200 architects present Chahal a ‘beautiful Mumbai’ road map
About 200 architects and urban-planning experts have written to BMC commissioner Iqbal Singh Chahal, urging him to make allocations in the upcoming budget for making the city “vibrant, healthy and happy”
About 200 architects and urban-planning experts have written to BMC commissioner Iqbal Singh Chahal, urging him to make allocations in the upcoming budget for making the city “vibrant, healthy and happy”. The civic budget for 2023-24 will be presented on February 5.
Their 10-point suggestions dwell on road infrastructure, air pollution, rainwater harvesting, urban design cell, centre for urban excellence, climate change fund, and open competitions for infrastructure projects.
“We are a group of over 200 leading architects who are extremely concerned about the city, and have a vision to make it a vibrant, healthy and happy city that really works well. With that in mind, we brainstormed the 10 action points that the BMC can focus on and allocate money in this budget so that a beautiful Mumbai can emerge over time,” Rahul Kadri, partner at IMK Architects, said.
The letter, which has also been sent to chief minister Eknath Shinde, has suggested setting up an urban design cell with a database for planning and research. The group has also suggested developing a centre for urban excellence and communication with a budgetary allocation of ₹100 crore.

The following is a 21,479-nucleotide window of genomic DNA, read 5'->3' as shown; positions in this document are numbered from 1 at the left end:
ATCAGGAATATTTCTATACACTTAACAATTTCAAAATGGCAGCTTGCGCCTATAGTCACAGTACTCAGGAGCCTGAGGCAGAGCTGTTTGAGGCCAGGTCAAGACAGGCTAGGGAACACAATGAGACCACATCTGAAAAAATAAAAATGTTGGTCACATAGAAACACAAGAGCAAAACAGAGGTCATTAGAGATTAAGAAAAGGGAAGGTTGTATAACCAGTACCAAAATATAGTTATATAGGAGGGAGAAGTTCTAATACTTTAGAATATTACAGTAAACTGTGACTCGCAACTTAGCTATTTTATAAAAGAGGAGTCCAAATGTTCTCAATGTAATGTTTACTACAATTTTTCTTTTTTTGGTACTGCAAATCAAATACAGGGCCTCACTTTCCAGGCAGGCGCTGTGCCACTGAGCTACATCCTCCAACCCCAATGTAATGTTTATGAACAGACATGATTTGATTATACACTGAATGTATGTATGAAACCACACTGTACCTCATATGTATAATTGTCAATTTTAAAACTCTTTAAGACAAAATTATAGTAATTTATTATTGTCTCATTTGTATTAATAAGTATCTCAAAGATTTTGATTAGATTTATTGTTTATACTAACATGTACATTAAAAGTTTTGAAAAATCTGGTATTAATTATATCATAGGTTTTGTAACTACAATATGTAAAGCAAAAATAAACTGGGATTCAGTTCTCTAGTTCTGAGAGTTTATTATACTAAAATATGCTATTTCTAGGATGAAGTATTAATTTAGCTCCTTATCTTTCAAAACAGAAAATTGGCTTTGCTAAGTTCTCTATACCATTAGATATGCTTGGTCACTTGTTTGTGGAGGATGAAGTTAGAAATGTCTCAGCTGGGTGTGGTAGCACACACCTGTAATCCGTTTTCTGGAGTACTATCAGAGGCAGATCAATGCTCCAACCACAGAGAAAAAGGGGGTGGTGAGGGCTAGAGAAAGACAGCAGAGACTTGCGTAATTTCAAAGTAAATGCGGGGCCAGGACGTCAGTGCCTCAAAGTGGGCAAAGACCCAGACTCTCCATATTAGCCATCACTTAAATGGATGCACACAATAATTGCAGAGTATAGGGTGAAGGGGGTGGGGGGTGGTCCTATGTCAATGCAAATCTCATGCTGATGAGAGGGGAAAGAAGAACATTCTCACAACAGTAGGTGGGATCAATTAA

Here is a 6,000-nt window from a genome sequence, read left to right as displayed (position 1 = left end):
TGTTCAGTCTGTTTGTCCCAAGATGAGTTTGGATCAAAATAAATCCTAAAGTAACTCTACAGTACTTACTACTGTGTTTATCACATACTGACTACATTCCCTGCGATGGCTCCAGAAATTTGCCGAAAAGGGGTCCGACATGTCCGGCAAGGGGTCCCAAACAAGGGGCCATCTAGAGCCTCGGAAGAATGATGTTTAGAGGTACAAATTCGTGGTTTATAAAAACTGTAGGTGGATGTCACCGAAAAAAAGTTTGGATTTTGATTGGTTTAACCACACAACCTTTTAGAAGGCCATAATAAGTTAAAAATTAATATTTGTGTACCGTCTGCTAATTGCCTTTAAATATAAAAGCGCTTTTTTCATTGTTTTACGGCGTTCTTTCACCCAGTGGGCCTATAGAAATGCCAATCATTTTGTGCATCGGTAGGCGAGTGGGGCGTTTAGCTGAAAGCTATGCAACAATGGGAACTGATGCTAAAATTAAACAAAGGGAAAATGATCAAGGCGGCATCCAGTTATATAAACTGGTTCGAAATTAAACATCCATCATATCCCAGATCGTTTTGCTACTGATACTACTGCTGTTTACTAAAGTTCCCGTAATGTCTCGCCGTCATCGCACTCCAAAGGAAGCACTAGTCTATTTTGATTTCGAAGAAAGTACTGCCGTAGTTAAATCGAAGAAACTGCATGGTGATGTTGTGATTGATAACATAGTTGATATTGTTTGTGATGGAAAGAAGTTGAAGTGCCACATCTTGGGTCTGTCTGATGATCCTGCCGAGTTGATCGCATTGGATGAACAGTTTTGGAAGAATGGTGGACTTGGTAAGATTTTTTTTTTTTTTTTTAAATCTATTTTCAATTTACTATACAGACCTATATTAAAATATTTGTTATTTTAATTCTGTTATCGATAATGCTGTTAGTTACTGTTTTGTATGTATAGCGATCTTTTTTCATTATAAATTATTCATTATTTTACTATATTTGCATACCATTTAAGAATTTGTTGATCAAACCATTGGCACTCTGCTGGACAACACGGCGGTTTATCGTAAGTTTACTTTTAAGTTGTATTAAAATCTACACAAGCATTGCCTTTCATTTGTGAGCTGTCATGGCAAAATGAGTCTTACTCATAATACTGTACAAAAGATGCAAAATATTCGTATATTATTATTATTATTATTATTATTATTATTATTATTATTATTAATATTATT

“The centre with a permanent exhibition on urban development will share the city’s vision for the next 50 years,” the letter said.
Brinda Somaya, principal architect and managing director of Somaya & Kalappa Consultants, is another signatory.
“We are ordinary citizens, but we are also architects and planners and people utilise our knowledge. Surely in a city that we live, love, and know so well, we can make a positive contribution,” she said.
Somaya further said there needs to have a holistic and participatory way of looking at things. “Air quality is connected with vehicles which in turn are connected with roads; roads are connected with pavements which are connected with pedestrians. This is common sense. So, when we say we are building a road, we widen the road and break down the pavements on each side. How do people walk?”
The letter said roads must be well-planned to accommodate bus bays, organised parking, vendors, streetlights, signages, and utilities such as stormwater drains and rainwater harvesting facilities.
Out of nearly ₹4,000 crore being spent on road concretisation, 5% ( ₹200 crore) should be allocated for building better roads with the involvement of architects and urban-planning experts, the letter said.
Nitin Killawala, partner at Group7 Architects and Planners Private Limited, said nobody questions about what happened to last year’s budgetary allocations.
“Only 5% of the total allocations was spent for municipal staff housing. As far as infrastructure is concerned, ₹30 crore was allocated to every ward. So, we suggest architects or engineers be involved so that money will be spent and can be carried forward with accountability,” Killawala said.
The letter to Chahal also said Development Plan 2034 should be split into four five-year plans indicating projects to be completed in each plan which should be reviewed every year.
For developing a happy city for citizens of all ages, gender, and caste, universal accessibility and the people’s participation in the planning and budgeting are the key, the group said, adding an allocation of ₹50 crore per ward should be made towards this objective.
When contacted, an official from BMC’s finance department said, “We have received letters from many citizens. We are still in the process of sorting them out. An announcement will be made before the budget.”
Among other prominent architects, who have also signed the letter, are Abha Narain Lambah, Sandeep Shirke, Abraham John, Sameep Padora and Yatin Patel.